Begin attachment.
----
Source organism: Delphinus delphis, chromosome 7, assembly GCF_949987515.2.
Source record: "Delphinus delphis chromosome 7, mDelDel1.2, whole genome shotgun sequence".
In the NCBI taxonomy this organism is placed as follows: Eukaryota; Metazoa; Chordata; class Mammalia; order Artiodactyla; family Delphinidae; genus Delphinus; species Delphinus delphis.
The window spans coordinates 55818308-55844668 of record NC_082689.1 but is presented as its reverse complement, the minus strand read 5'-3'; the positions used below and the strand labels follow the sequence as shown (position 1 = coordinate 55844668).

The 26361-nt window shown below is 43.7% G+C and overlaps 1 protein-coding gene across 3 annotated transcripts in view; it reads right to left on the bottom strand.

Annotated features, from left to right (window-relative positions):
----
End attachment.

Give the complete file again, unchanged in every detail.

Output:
Source organism: Delphinus delphis, chromosome 7, assembly GCF_949987515.2.
Source record: "Delphinus delphis chromosome 7, mDelDel1.2, whole genome shotgun sequence".
In the NCBI taxonomy this organism is placed as follows: Eukaryota; Metazoa; Chordata; class Mammalia; order Artiodactyla; family Delphinidae; genus Delphinus; species Delphinus delphis.
The window spans coordinates 55818308-55844668 of record NC_082689.1 but is presented as its reverse complement, the minus strand read 5'-3'; the positions used below and the strand labels follow the sequence as shown (position 1 = coordinate 55844668).

The 26361-nt window shown below is 43.7% G+C and overlaps 1 protein-coding gene across 3 annotated transcripts in view; it reads right to left on the bottom strand.

Annotated features, from left to right (window-relative positions):